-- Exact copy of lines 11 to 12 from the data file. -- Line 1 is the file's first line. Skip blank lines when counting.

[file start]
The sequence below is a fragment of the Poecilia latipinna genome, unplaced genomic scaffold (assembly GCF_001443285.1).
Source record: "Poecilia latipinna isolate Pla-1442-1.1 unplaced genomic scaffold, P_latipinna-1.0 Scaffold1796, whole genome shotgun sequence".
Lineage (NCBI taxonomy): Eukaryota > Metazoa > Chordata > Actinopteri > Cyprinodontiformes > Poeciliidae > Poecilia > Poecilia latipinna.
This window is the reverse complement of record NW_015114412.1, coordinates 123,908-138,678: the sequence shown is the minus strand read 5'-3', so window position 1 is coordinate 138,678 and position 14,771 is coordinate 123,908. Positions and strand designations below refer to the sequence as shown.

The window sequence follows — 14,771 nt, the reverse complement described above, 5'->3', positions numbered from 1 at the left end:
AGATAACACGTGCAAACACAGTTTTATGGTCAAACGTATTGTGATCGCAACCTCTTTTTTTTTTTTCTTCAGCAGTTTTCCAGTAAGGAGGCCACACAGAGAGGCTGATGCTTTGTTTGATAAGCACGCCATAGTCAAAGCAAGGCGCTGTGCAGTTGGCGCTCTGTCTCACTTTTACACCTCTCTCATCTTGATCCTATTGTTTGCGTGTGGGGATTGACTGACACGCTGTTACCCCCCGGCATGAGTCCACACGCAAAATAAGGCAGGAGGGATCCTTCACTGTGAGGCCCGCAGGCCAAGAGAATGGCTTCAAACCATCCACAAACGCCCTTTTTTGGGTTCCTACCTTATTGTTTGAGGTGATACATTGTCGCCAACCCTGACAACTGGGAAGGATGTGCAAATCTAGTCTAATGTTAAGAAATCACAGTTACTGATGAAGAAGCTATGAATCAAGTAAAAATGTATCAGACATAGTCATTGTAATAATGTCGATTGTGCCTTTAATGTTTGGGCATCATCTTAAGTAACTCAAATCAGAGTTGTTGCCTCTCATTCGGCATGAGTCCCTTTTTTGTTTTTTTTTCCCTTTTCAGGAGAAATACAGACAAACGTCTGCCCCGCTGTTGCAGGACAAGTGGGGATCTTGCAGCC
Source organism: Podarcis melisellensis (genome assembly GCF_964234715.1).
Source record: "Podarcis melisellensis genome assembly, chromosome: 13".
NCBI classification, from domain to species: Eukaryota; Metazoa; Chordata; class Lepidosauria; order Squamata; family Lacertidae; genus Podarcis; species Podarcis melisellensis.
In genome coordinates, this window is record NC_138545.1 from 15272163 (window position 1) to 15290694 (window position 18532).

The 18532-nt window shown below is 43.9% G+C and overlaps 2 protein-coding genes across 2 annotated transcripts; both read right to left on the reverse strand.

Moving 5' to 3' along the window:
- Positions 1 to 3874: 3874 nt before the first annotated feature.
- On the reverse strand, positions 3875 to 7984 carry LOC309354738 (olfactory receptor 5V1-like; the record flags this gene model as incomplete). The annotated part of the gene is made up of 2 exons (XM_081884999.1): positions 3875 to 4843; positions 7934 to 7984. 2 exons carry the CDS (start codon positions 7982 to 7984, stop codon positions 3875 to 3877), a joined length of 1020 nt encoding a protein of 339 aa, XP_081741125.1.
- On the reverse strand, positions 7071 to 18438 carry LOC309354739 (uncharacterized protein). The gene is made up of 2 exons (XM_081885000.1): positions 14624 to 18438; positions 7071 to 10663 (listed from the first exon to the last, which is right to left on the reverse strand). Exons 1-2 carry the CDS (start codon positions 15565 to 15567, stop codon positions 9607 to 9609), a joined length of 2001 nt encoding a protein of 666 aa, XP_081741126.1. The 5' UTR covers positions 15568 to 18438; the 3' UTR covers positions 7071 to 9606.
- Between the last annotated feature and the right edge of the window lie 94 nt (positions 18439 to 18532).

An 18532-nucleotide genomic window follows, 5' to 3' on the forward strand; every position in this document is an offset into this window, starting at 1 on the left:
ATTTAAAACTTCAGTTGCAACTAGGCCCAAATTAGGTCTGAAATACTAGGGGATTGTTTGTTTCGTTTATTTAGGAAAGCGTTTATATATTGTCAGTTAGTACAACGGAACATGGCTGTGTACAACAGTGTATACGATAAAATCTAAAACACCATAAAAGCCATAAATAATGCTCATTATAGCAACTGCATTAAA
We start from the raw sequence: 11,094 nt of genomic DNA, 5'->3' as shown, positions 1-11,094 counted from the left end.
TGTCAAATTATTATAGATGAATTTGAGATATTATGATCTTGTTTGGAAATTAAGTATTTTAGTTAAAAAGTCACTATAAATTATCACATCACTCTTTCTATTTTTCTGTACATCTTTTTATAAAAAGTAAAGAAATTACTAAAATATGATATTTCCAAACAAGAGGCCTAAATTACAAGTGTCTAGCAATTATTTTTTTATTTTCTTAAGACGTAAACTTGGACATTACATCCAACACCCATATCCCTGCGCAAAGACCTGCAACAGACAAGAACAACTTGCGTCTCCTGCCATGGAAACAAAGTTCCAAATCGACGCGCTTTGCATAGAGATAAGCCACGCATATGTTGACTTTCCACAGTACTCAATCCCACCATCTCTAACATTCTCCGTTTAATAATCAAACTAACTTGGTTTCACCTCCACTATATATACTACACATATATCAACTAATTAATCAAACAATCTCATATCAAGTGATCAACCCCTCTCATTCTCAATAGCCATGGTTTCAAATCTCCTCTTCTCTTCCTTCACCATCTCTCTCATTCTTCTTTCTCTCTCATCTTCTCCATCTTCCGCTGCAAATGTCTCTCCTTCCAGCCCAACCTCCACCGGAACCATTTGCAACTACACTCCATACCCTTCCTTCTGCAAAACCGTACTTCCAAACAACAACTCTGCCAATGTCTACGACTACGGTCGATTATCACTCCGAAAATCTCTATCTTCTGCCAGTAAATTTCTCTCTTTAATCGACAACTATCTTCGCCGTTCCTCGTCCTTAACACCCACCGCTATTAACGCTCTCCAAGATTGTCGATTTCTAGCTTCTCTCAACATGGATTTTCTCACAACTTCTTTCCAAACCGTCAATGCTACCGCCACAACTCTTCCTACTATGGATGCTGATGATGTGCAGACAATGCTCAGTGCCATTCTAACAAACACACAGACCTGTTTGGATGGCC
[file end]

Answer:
The 18532-nt window shown below is 43.9% G+C and overlaps 2 protein-coding genes across 2 annotated transcripts; both read right to left on the reverse strand.

Moving 5' to 3' along the window: